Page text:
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SADC Leaders Suspend Madagascar, Pledge Economic Support for Zimbabwe


Southern African leaders suspended Madagascar on Monday for what they call an unconstitutional change of government earlier this month. And they have pledged financial support for Zimbabwe's economic recovery plan. VOA reports from the site of the summit in Ezulwini, outside Mbanane.

Leaders of the Southern African Development Community, or SADC, said they were suspending Madagascar from their organization's institutions and called on its new president, Andry Rajoelina, to step down.

Marc Ravalomanana resigned under pressure two weeks ago and the military handed power to opposition leader Andry Rajoelina who was then installed as head of a transitional authority.

The African Union said the transfer was unconstitutional and western governments agreed. Many of them have suspended non-humanitarian aid to the island nation.

The SADC leaders also expressed support for an economic recovery plan drafted by Zimbabwe's new government of national unity.

Zimbabwe's Finance Minister, Tendai Biti, expressed satisfaction with the meeting.

"SADC, we are very happy. SADC does not have the economies that can sustain a $1 billion budget. But it is the quality of the giving vis-à-vis the size of their economies. If the bigger economies were to do so [i.e. do the same] in percentage terms, then we wouldn't have a problem."

Biti said his government needs $2 billion in emergency funds to jump start Zimbabwe's ailing economy and revive social services.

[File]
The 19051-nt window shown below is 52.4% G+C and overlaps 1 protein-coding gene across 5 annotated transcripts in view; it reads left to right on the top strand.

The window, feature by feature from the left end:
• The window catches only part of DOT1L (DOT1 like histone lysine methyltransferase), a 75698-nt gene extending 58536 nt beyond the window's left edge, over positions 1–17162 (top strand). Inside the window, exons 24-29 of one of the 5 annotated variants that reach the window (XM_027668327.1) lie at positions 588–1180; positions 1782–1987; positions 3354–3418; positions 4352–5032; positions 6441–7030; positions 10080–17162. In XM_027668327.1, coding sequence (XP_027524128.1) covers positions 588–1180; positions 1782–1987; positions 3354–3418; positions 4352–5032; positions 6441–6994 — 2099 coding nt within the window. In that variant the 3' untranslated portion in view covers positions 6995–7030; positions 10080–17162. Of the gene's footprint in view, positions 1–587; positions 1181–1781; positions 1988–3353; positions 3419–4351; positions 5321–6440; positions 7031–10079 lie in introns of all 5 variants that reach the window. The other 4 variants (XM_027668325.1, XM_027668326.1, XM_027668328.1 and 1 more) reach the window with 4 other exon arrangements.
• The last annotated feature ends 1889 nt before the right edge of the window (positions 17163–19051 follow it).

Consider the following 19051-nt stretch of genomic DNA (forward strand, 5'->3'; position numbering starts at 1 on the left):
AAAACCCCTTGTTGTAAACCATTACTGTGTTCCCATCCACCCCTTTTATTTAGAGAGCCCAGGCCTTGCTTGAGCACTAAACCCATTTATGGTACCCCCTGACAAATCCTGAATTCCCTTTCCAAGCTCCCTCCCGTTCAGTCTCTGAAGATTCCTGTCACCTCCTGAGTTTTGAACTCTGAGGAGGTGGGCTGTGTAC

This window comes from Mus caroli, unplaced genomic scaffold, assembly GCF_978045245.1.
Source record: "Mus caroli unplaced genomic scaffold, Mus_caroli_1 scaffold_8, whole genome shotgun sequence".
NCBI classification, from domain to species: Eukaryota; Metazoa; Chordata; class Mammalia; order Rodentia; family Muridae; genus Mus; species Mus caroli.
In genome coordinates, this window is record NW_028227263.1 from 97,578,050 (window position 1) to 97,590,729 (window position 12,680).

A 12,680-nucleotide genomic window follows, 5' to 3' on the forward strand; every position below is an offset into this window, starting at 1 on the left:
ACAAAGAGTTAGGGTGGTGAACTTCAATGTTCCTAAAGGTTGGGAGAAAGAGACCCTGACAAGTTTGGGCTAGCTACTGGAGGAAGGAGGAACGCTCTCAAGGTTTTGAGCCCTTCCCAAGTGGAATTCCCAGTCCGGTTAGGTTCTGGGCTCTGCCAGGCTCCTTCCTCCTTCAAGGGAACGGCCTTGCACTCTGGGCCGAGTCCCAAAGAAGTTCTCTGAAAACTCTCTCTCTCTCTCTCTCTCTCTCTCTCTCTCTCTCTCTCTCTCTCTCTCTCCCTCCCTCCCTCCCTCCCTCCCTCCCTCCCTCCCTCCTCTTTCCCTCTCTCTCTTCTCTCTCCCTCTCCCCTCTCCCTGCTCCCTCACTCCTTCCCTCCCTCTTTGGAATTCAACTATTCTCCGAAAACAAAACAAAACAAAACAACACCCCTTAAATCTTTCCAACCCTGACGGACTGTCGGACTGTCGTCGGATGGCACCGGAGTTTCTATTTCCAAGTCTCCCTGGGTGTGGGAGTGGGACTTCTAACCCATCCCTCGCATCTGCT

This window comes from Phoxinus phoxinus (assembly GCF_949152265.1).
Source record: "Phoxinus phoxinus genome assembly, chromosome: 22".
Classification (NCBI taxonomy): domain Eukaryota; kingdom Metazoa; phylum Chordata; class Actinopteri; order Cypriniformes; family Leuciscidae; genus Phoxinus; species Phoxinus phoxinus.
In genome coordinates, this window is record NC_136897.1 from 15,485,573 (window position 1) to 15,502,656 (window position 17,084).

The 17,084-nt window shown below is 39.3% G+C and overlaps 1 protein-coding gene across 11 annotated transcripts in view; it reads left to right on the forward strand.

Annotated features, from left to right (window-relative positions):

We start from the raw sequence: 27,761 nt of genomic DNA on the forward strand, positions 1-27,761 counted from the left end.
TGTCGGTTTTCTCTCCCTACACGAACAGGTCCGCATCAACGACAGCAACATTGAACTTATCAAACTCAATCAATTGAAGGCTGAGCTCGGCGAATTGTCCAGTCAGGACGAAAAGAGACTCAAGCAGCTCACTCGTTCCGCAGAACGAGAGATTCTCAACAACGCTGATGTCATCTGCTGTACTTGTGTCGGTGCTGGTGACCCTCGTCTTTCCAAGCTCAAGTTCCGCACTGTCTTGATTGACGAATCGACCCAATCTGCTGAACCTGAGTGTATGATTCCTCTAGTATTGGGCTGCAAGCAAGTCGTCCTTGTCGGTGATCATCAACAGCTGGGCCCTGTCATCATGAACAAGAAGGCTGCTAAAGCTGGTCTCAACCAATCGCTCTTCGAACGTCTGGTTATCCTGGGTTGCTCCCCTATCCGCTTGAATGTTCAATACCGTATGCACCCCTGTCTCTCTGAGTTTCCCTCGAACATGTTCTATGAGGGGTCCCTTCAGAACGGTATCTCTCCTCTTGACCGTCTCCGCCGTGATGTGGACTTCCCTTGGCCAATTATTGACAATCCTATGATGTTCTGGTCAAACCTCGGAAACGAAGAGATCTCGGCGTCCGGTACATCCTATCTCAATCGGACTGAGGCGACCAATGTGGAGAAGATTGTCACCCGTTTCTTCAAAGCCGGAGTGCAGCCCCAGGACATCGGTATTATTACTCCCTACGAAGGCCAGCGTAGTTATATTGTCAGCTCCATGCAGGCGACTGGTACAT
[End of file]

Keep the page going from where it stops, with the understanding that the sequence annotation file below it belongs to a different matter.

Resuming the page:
He said the government has made great strides in its few weeks of existence, but acknowledged that SADC leaders are demanding more.

"The key benchmark is around issues, around the rule of law and governance, around liberalizing the media," he said. "We accepted that and, of course, full implementation of the global political agreement. We still have a number of issues still outstanding. So those are issues we need to deal with and the SADC summit was very clear on those."

But Biti said his government must also deal with immediate needs, such as feeding its people.

The summit was opened by Swaziland's King Mswati III who told delegates that the new power sharing government in Zimbabwe had eased political tensions and that its greatest challenge now was economic recovery.

"We continue to be happily impressed by the progress made in the formation and operationalization of the inclusive government," said Mswati III. "We are already witnessing the first fruits of Zimbabwean unity."

But the king said Zimbabwe's economic recovery plan cannot be implemented successfully as long as economic sanctions continue against the country.

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